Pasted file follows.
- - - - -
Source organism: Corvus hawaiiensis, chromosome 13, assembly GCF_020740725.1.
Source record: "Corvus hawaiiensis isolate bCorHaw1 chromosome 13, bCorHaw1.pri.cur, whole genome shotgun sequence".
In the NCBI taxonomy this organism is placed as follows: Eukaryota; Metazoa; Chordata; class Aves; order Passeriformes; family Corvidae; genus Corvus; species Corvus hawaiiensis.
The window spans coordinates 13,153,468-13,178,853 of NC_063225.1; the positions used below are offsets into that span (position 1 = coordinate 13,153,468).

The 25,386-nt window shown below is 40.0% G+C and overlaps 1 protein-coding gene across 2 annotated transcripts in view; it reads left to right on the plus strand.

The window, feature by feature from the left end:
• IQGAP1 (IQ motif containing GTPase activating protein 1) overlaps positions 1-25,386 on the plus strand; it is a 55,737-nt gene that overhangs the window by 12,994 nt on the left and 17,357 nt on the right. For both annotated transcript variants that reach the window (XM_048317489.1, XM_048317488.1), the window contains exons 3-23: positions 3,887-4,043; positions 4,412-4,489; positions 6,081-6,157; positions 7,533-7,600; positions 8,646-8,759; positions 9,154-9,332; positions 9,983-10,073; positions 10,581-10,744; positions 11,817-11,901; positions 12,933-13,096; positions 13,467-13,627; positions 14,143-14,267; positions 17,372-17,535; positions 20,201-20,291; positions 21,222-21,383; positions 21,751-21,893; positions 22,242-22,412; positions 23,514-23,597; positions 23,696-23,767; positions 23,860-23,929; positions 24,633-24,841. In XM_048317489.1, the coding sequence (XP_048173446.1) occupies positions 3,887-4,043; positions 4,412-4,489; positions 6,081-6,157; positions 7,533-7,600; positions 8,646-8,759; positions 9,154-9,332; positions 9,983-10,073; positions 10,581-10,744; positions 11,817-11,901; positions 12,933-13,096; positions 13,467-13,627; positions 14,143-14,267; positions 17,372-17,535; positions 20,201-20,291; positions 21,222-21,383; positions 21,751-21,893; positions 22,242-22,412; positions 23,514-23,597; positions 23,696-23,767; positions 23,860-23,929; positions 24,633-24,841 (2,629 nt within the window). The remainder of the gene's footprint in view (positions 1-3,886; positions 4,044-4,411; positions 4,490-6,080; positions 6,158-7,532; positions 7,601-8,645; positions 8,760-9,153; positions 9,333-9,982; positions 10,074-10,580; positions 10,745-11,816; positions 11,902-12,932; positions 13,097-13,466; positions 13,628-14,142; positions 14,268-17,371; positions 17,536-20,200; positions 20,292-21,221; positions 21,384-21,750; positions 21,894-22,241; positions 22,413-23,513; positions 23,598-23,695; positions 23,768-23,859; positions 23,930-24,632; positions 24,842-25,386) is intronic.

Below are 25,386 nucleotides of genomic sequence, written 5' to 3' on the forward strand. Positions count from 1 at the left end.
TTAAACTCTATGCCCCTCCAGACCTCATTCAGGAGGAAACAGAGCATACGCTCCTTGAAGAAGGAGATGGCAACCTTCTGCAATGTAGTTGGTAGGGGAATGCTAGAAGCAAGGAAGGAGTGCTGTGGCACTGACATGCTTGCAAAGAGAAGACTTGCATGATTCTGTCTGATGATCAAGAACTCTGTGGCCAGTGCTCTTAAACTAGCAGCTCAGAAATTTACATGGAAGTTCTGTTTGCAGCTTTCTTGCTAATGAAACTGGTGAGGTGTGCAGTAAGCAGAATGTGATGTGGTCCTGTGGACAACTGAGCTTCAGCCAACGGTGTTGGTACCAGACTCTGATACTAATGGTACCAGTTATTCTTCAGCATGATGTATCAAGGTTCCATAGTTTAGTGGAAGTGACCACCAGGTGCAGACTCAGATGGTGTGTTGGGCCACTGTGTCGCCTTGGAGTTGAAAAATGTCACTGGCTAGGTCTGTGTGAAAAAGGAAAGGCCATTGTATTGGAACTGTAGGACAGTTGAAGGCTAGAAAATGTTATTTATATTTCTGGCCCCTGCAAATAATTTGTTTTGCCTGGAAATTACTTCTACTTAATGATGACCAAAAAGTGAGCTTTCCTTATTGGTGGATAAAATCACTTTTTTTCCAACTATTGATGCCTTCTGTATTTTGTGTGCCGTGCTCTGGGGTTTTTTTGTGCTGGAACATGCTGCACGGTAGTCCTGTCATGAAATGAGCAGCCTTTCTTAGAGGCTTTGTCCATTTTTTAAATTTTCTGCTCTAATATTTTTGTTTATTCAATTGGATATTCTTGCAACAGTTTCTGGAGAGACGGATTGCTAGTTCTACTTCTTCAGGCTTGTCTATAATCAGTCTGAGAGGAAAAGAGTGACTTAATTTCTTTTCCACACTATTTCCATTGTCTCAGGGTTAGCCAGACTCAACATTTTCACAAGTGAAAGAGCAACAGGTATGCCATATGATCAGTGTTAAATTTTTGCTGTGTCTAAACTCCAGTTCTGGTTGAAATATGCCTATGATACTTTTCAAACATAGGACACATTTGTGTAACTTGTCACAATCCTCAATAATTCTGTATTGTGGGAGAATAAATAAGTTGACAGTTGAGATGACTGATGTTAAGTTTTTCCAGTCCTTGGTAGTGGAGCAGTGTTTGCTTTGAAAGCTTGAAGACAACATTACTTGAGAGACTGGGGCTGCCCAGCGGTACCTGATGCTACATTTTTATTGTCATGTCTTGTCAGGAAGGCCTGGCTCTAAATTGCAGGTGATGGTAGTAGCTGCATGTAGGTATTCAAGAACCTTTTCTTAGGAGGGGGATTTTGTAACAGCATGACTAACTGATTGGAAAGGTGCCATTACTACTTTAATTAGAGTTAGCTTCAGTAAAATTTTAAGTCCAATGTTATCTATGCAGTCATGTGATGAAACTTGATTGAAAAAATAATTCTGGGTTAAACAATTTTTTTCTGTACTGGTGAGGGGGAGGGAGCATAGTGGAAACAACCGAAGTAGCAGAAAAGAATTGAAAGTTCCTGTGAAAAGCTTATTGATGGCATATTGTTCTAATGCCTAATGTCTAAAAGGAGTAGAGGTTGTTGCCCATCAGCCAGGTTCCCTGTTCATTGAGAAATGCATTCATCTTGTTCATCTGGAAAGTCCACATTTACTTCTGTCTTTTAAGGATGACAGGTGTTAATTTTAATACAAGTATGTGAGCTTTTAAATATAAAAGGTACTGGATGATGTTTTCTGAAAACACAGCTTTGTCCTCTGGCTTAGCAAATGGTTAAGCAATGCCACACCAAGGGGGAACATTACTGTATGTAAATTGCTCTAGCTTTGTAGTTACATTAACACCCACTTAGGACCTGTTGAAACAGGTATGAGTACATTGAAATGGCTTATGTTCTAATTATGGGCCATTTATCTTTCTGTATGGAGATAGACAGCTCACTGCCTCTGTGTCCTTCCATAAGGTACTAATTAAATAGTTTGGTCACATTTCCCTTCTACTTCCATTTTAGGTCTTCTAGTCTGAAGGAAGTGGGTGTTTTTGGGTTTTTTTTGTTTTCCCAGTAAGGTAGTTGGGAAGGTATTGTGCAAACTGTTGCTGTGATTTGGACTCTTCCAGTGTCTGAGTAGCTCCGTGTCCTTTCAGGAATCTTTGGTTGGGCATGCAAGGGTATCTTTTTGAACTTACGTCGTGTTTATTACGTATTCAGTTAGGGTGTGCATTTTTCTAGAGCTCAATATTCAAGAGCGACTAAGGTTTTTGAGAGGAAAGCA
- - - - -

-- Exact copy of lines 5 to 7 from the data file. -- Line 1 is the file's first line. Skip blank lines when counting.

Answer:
The 25,386-nt window shown below is 40.0% G+C and overlaps 1 protein-coding gene across 2 annotated transcripts in view; it reads left to right on the plus strand.

The window, feature by feature from the left end:
• IQGAP1 (IQ motif containing GTPase activating protein 1) overlaps positions 1-25,386 on the plus strand; it is a 55,737-nt gene that overhangs the window by 12,994 nt on the left and 17,357 nt on the right. For both annotated transcript variants that reach the window (XM_048317489.1, XM_048317488.1), the window contains exons 3-23: positions 3,887-4,043; positions 4,412-4,489; positions 6,081-6,157; positions 7,533-7,600; positions 8,646-8,759; positions 9,154-9,332; positions 9,983-10,073; positions 10,581-10,744; positions 11,817-11,901; positions 12,933-13,096; positions 13,467-13,627; positions 14,143-14,267; positions 17,372-17,535; positions 20,201-20,291; positions 21,222-21,383; positions 21,751-21,893; positions 22,242-22,412; positions 23,514-23,597; positions 23,696-23,767; positions 23,860-23,929; positions 24,633-24,841. In XM_048317489.1, the coding sequence (XP_048173446.1) occupies positions 3,887-4,043; positions 4,412-4,489; positions 6,081-6,157; positions 7,533-7,600; positions 8,646-8,759; positions 9,154-9,332; positions 9,983-10,073; positions 10,581-10,744; positions 11,817-11,901; positions 12,933-13,096; positions 13,467-13,627; positions 14,143-14,267; positions 17,372-17,535; positions 20,201-20,291; positions 21,222-21,383; positions 21,751-21,893; positions 22,242-22,412; positions 23,514-23,597; positions 23,696-23,767; positions 23,860-23,929; positions 24,633-24,841 (2,629 nt within the window). The remainder of the gene's footprint in view (positions 1-3,886; positions 4,044-4,411; positions 4,490-6,080; positions 6,158-7,532; positions 7,601-8,645; positions 8,760-9,153; positions 9,333-9,982; positions 10,074-10,580; positions 10,745-11,816; positions 11,902-12,932; positions 13,097-13,466; positions 13,628-14,142; positions 14,268-17,371; positions 17,536-20,200; positions 20,292-21,221; positions 21,384-21,750; positions 21,894-22,241; positions 22,413-23,513; positions 23,598-23,695; positions 23,768-23,859; positions 23,930-24,632; positions 24,842-25,386) is intronic.